Me: What I notice is a pressure expanding up and into and through my entire torso. I feel very tall.


* Question: In my practicing side-to-side, I discovered that I get a more pronounced feeling of kua closing when the abdomen angles across and down into the thigh rather than moving straight across. And I feel a more pronounced kua open feeling when the abdomen angles up and away from the thigh. Am I on the right track?
Answer: No! You're over-thinking it. You're trying too hard. You're being too mechanical about it. It's like you're simultaneously tightening your bicep and tricep and trying to straighten or bend at the elbow. Of course you'll feel a "stretch" of the muscle that is being overpowered but this is absolutely wrong. You're violating the relax principle.

Instructor: Try again. Keep the back straight. Don't lead from the shoulders. You still have a little wobble in your spine. Really focus on moving from the hips. Keep the knees in place. Move only part way across the middle. Keep the muscles relaxed on the sides of your hips around the greater trochanters then notice/feel what is happening across the lower belly.

Me: I notice a feeling of a movement under the skin extending into the kua. It's kind of the same as the mini- breathing squats but different.

Instructor: It's different because side-to-side works the horizontal plane and mini- breathing squats works the vertical plane.

* You have to try. Some people don't try hard enough. But trying too hard can be a resistance too in the sense that you're not letting go and simply noticing/being with what is there.

* To help remedy this over-seriousness, access or get into a playful state. Recall a happy, joyful time from childhood. Whatever it is, allow yourself to access the memory, re-experience the feeling. Relax. Let go. Why childhood? Because children tend to bring their whole body/being into play so accessing that memory can recreate that state in the body. Practice from this place.

* The Christmas class is one of the few times a year when the instructor breaks out his top shelf liquor for class, pouring full the little tea cups normally used for kung-fu tea and toasting for the New Year. This year we enjoyed his: "Carralejo Triple Destilado" a limited production tequila from Mexico, La Mestize" an orange and chocolate flavored liquor from Mexico, and finally, some Grand Marnier. One of the perennial favorites is his home brewed Deer Penis Wine and his Snake Wine, however, he did not bring this out this time.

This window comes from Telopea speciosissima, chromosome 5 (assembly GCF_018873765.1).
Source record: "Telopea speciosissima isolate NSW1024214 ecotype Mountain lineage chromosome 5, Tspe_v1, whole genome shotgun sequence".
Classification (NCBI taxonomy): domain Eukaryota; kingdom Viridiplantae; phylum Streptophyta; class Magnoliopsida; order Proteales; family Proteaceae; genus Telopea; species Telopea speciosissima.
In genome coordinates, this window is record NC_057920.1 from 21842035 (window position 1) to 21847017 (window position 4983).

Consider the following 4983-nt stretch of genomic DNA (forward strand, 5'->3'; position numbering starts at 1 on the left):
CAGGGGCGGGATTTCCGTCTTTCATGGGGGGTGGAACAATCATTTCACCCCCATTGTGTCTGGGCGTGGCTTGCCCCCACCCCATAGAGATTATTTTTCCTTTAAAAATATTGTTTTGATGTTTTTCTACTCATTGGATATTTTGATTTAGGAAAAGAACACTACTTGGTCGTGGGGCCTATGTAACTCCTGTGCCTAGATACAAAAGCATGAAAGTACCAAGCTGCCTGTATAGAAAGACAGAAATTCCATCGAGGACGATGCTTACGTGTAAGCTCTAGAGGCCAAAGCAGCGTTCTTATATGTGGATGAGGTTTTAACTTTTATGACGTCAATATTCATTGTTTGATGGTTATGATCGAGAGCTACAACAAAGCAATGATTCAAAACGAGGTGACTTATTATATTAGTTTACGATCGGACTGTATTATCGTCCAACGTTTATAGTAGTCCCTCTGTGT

* Training with a little alcohol helps reduce the inhibitions and resistances and so helps in training.

* Punctuated Equilibrium. The principle that shows up in evolution and in practice. Spurts of development punctuate long periods of no change.

* Question: How do I stop the clicking in my left knee when I do stance or side-to-side? (I had a torn miniscus surgically removed in the 1970s. This long-ago injury never made any noise until recently.) There's no pain but the sound is disconcerting. I hope I'm not exacerbating any damage.
Answer: You are relaxing and opening the hip and moving the femur but you are keeping your tibia and fibia locked in place which is torquing the knee. Allow these two shin bones to move and stay connected to the movement of the femur.

Further reading:
Introductory article explaining this "Journal Notes" series: Zhan Zhuang Training Journal
Previous article in this series: Wujifa Mini Breathing Squats: Journal Notes #116
Next article in this series: - Stay Tuned... I'm still in the game...

Make sure to visit Wujifa.com and the Wujifa blog.
And stop by The School of Cultivation and Practice.